Disclaimer: un-researched, under-educated, fast and loose hacking follows.
The other day I was thinking about counting in binary and how bits cascade when incrementing a counter.
000 001 010 011 100
I wondered: what if each bit flip was very “expensive”, for the hardware say? Are there other methods we could use that woud result in a “cheaper” increment operation, by avoiding those costly carries?
First, here’s a little bit of boring code that we’ll use below to print a list of Ints as padded binary, and some requisite imports:
import Data.Bits import Data.Word import Numeric import Text.Printf import Data.Char prettyPrintBits :: (Integral i, Show i)=> [i] -> IO () prettyPrintBits = mapM_ putStrLn . prettyListBits prettyListBits :: (Integral i, Show i)=> [i] -> [String] prettyListBits l = map (printPadded . toBin) l where toBin i = showIntAtBase 2 intToDigit i "" printPadded = printf ("%0"++width++"s") width = show $ ceiling $ logBase 2 $ (+1) $ fromIntegral $ maximum l
Anyway I started playing with this by hand, with a 3-bit example, and drawing funny pictures like these:
On the left is a table with the cost, in bit-flips, to increment a binary counter to that number, from the previous.
Then (in the middle of the pic above) I drew an undirected graph with edges connecting the numbers that differed by only a single bit (lots of symmetry there, no?); so what we’d like to do is walk that graph without repeating, to cycle through all the 3-bit combinations as “efficiently” as possible.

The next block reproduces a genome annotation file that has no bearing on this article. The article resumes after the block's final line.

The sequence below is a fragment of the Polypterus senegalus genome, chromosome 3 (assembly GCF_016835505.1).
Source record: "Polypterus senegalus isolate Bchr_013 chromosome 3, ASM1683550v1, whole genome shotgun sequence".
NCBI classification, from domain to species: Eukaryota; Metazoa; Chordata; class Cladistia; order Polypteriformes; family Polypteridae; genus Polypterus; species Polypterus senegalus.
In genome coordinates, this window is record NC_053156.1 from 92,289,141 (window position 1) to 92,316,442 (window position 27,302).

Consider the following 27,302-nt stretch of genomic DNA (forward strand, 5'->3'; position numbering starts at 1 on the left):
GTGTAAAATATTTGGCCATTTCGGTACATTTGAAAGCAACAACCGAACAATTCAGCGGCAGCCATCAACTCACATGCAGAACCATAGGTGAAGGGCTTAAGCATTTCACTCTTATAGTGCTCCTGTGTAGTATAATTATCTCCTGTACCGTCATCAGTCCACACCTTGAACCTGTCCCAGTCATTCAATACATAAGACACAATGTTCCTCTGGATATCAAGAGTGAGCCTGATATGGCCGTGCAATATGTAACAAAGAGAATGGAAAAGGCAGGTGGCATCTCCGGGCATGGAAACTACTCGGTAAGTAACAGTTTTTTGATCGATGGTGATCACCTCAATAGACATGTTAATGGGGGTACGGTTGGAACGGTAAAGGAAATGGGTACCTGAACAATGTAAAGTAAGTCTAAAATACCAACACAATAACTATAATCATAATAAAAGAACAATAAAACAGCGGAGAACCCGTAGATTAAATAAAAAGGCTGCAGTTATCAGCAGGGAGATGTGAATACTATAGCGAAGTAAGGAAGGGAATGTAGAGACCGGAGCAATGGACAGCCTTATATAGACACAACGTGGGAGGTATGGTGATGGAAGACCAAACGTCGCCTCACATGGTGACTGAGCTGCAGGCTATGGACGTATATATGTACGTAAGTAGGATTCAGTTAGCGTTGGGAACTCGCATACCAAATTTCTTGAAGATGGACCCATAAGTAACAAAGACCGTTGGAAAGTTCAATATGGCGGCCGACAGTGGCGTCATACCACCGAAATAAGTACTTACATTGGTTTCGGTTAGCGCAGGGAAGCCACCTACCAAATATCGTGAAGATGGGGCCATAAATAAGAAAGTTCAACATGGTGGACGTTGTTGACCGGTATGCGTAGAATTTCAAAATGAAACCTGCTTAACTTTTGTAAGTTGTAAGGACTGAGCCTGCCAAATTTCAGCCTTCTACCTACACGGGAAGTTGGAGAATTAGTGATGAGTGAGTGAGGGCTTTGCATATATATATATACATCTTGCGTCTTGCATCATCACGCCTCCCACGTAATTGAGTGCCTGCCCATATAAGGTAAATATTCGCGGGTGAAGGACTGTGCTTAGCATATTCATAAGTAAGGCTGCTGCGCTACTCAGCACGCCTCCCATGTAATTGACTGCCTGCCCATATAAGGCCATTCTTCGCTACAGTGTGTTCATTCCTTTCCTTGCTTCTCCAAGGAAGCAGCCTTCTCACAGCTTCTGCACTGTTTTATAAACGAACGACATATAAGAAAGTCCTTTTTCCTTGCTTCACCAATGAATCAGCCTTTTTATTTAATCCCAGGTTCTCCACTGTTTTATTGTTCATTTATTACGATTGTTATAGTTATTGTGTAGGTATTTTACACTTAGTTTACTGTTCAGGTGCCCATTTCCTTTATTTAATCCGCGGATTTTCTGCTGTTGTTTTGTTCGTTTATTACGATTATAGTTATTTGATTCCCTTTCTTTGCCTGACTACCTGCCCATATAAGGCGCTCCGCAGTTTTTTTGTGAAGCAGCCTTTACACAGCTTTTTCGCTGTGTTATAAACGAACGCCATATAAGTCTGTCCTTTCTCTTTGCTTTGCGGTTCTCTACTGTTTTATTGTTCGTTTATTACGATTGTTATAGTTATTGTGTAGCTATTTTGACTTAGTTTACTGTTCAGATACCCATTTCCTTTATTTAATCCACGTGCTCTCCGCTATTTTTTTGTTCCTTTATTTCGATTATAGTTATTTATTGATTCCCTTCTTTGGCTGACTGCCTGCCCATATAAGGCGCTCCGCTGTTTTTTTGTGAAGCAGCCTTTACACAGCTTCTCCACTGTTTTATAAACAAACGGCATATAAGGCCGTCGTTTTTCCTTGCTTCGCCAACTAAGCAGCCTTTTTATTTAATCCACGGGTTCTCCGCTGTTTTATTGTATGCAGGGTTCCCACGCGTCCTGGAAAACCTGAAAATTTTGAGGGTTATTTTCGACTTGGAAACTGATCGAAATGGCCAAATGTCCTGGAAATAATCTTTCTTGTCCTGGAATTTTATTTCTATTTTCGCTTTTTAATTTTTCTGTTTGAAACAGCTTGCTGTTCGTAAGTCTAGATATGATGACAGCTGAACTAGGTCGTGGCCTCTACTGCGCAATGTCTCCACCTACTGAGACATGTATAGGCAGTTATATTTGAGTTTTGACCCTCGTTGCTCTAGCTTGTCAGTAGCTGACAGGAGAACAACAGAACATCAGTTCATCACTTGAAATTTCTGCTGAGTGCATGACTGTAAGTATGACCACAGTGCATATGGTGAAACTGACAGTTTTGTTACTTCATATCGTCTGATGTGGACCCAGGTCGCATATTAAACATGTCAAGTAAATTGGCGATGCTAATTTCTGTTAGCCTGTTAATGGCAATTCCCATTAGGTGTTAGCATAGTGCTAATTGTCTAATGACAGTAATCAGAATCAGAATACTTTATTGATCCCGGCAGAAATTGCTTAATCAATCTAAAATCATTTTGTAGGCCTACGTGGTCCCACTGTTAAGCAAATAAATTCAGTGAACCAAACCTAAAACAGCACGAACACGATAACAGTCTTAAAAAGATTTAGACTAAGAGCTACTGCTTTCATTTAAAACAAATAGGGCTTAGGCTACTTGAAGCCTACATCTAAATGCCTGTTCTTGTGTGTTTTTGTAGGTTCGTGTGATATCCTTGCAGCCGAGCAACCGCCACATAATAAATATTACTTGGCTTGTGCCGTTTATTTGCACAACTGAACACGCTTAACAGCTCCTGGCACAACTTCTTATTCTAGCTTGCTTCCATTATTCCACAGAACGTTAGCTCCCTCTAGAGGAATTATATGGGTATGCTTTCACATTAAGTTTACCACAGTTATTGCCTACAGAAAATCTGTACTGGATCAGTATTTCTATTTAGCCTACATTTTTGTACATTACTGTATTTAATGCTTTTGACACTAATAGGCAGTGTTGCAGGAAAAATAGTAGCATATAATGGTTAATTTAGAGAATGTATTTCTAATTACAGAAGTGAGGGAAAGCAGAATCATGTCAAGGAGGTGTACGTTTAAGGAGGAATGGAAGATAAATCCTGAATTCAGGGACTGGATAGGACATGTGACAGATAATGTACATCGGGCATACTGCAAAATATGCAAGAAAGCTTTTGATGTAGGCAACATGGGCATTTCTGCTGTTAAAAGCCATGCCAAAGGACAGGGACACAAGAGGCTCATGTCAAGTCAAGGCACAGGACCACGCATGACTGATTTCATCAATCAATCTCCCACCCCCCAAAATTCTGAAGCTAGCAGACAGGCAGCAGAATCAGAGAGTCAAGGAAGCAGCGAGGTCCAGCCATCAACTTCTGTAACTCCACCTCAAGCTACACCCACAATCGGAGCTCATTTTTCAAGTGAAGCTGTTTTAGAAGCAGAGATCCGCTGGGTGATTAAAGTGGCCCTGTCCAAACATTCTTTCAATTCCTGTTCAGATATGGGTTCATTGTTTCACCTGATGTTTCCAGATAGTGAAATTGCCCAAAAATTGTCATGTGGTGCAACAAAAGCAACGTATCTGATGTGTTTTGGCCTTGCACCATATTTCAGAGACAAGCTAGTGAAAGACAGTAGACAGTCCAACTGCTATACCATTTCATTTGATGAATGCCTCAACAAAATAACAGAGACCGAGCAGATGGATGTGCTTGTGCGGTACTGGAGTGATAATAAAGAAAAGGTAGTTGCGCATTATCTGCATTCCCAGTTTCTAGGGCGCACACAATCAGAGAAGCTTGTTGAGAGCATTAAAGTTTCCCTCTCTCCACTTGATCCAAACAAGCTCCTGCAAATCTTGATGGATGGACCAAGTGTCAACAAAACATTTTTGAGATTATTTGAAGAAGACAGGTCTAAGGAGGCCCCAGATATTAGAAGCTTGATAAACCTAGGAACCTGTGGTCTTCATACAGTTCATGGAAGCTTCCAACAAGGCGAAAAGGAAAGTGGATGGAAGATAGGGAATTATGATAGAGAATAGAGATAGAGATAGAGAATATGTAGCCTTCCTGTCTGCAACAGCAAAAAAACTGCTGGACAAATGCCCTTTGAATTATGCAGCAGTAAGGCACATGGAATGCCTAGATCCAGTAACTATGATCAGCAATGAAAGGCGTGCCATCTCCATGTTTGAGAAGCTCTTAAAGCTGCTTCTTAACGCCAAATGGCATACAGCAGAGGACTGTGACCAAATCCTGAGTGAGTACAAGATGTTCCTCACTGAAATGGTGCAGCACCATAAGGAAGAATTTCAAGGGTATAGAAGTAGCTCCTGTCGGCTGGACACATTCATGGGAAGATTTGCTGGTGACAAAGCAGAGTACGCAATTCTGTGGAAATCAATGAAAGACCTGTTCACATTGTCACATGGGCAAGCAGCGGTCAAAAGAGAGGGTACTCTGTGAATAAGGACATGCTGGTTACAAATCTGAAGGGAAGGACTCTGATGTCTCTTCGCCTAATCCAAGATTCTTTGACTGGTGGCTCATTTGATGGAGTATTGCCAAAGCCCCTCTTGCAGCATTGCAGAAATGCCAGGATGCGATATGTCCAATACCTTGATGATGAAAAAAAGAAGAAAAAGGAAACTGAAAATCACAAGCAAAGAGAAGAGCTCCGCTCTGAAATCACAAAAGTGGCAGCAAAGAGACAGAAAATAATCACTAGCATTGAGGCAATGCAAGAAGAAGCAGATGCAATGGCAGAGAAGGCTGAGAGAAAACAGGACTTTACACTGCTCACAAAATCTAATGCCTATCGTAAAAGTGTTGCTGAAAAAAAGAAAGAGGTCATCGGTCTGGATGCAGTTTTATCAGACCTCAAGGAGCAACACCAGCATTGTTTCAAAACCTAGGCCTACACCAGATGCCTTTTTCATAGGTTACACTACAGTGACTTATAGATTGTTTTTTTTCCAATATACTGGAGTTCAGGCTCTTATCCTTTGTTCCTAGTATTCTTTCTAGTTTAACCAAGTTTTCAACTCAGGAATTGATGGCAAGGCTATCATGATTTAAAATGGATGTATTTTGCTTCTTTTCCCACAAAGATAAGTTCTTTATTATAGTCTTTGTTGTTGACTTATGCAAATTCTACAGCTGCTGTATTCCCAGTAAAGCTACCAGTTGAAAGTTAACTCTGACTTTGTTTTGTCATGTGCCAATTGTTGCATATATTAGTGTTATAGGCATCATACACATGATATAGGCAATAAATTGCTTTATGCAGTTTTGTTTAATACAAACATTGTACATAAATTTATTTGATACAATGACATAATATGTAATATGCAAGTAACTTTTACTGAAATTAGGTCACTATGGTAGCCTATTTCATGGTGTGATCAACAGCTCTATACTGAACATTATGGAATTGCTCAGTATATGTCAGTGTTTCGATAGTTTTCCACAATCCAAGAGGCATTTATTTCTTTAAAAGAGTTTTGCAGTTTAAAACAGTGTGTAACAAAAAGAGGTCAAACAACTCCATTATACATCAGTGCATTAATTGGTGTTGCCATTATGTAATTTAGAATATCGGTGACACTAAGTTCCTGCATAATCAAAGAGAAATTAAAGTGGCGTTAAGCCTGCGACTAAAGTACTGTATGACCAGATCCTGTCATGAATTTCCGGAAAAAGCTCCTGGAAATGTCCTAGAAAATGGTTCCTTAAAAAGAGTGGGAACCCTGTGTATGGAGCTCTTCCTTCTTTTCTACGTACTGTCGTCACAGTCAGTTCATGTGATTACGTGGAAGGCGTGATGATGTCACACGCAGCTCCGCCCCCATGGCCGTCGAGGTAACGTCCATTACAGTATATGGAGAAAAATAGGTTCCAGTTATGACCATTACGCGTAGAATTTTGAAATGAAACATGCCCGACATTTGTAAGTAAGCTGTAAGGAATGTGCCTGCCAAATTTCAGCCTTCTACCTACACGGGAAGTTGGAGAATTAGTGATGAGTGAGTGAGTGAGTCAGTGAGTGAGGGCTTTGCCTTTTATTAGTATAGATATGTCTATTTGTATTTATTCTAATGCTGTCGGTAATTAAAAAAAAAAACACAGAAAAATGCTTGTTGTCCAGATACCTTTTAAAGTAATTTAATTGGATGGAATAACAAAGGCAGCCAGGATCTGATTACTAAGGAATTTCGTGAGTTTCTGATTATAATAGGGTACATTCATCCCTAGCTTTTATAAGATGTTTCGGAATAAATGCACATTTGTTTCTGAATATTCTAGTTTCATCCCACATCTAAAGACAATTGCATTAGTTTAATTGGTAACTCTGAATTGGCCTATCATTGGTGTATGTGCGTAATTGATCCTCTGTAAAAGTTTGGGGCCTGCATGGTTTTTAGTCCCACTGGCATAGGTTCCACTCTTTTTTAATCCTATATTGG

After doodling for a second I found a nice symmetrical path through the graph, and wrote the numbers we pass through in sequence (on the right side of the pic above).
Okay, but can we write a program to generate that sequence? And generalize it?
After I marked the bit-flip locations in the “bit-economical” binary sequence, I noticed the pattern from top to bottom is the same as what we’d use to build a binary tree from an ordered list, numbered from the bottom up.
Furthermore glancing back to my original table of “increment costs” I noticed they follow the same pattern; it turns out we can use a few simple bitwise operations on a normal binary count to enumerate all n-bit numbers with optimally-efficient bit flips. The algorithm is:
- start the sequence at 0
- for a count 0,1,2.. do
- find the difference (
XOR) of adjacent numbers
- find the number of
1s in the result (
- flip the bit at that offset to get to the next number in the sequence
- find the difference (
Here’s an implementation in haskell that represents an infinite (sort of) efficient bit count:
lazyBits :: [Word] lazyBits = scanl complementBit 0 bitsToFlip where ns = [0..] :: [Word] bitsToFlip = zipWith (\x-> subtract 1 . popCount . xor x) ns $ tail ns
We can play with this & pretty-print the result:
*Main Text.Printf> take (2^3) $ lazyBits [0,1,3,2,6,7,5,4] *Main Text.Printf> prettyPrintBits $ take (2^3) $ lazyBits 000 001 011 010 110 111 101 100
Aside: Applications and variations
This is similar to de Bruijn sequences and I’m sure this sort of sequence has some interesting applications. For instance just as with de Bruijn sequences I could see this being useful in cracking an imaginary lock consisting of toggling push-button digits.
But most real locks like that have buttons that lock in place and have a single